a small crowd gathered to witness the incident, and the commissionerís court.
Quite a lot of souvenirs were deposited in the copper box and covered with the
stone for some future generation to ponder over and handle.|
of the building is of the Spanish-Venetian type and thus emphasizes the historical
relations of our quaint and heroic town. In arrangement it is novel and cozy.
It is different from most public buildings as it is almost devoid of the usual
long, misleading and space consuming halls.
entrances are from each corner, the steps leading to balconies and when one enters
the arcade he has each office on the ground floor under his eye. The second and
third floors are arranged likewiseall offices facing the arcade.
building has a center tower surrounded by an arcade. The tower serves the quadruple
purpose of light shaft, air shaft, main stair shaft and base of the main tower,
the apex 100 feet from the ground. The building is strictly fire-proof according
to the best means known to modern science, the only wood used in the building
being door, window-frames, etc.
The building comprises
three floors and a basement. The brick used for the inner walls and foundation
were made on the river about three miles from town, known as the Southwestern
White Brick, noted for strength and durability. About one million of these brick
were used. The outer lining of wall is of red hydraulic pressed brick, taking
ninety-two thousand in the construction of the building.
The rock trimming
is of gray sand stone from Warrensburg, Mo., the columns and steps of polished
granite from Llano
[Texas]. The roof is of slate with copper guttering and terra cotta cornice work.
In making the excavation for the foundation and basement, it was found that the
soil varied in density sometimes equal to 90 per cent in ten feet. To overcome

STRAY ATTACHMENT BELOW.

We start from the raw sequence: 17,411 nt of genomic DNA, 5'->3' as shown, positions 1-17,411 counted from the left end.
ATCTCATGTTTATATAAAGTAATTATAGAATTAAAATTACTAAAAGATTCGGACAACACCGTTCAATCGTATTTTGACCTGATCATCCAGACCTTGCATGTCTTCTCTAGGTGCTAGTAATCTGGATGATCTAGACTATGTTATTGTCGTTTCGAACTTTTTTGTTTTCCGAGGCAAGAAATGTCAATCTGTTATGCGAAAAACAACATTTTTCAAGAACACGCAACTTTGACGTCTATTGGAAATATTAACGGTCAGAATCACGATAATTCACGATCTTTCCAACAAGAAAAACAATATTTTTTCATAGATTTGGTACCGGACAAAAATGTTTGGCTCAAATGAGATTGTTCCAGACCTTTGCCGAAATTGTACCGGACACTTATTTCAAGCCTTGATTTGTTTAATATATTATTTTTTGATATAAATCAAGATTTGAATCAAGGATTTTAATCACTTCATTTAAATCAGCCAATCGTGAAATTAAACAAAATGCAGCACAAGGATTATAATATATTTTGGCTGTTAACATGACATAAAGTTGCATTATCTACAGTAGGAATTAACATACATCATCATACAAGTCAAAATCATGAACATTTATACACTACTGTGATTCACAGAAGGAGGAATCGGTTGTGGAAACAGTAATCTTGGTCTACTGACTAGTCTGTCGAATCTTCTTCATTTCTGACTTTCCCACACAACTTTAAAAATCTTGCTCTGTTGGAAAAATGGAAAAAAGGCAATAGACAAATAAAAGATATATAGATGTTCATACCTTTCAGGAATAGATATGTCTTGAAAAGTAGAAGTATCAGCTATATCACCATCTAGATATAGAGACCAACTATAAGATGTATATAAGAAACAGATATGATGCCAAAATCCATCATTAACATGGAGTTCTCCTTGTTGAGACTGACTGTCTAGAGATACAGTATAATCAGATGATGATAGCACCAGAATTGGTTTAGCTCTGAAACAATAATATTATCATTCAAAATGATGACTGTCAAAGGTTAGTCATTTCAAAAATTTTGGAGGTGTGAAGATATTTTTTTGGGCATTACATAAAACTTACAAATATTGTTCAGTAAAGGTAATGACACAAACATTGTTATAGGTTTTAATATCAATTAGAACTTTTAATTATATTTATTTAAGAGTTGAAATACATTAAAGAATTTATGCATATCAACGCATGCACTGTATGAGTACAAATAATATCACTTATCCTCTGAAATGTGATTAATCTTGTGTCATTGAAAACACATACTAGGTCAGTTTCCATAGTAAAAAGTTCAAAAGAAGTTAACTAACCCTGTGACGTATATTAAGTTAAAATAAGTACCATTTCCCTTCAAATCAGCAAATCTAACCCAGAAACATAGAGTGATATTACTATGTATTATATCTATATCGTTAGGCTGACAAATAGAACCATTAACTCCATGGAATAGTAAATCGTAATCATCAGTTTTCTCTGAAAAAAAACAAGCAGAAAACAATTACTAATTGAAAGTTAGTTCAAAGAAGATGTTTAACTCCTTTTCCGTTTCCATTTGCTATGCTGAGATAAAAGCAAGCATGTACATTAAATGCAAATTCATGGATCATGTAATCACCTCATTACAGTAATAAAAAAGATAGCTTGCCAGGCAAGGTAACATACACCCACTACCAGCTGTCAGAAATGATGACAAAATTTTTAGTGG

this and add to the tensile strength of the foundation, Ransom's patented twisted
iron was placed in the cement and the usual tensile strength given to the foundation.
is 91 by 103 feet, and from ground to apex of tower 100 feet. As one enters the
building from the step balconies the arcade is entered and a forest of arches
is presented to view supporting the stairway shaft. A double stairway leads from
the first to the third floor, and the base of the tower. The tower is reached
by a winding stairway.
the first floor is located the county court room, county clerk's room, collector's
office, record room and county judge's office. Each office also has a private
office and necessary vaults. In the record room are tier upon tier of metal shelving
for filing books, and in the county court room metal cases and boxes for filing
The county court room will be one of the prettiest rooms in the
building when furnished. The walls are of immaculate white with marble tiled floor,
and exquisite grained wainscoting. The walls of all the rooms, arcade, arches,
ceiling, etc., are finished in Aerna cement plaster of snow purity and of a hardness
that almost defies destruction by usage.
the second floor is located the district court room, district clerk's office,
surveyor's office, male and female witness rooms, county and district attorney's
office, vaults and private offices. The district court room while large and finely
finished has been crowded by a ladies and general gallery.
Back of the
judge's facade a stairway leads from the court room up and over the court room
[words missing] ... third floor where there are two [words missing] ... rooms.
On the third floor are [words missing] ... petit jury rooms and the grand jury
rooms are yet nude, but suitable furniture has been under contract and will soon
be in place, and doubtless will add much to the attractiveness of the rooms. Every
room in the building is a corner room with plenty of light and ventilation and
In fact it is admirable arranged in every particular,
but some say, with some reasonableness that some of the rooms are too small, and
especially the district court room. However it is an admirable building in most
respects and one that the county can well take pride in.
the only thing now required to make the building complete and habitable. The Inquirer
understands that the court will improve the square and fence it with an iron fence.
It should be done by all means, as it will add much to the effect of the building,
and a $70,000 courthouse should not be set in a weed patch surrounded with pig
pens and stables.
June 18, 2012 column
County Courthouse by Lou Ann Herda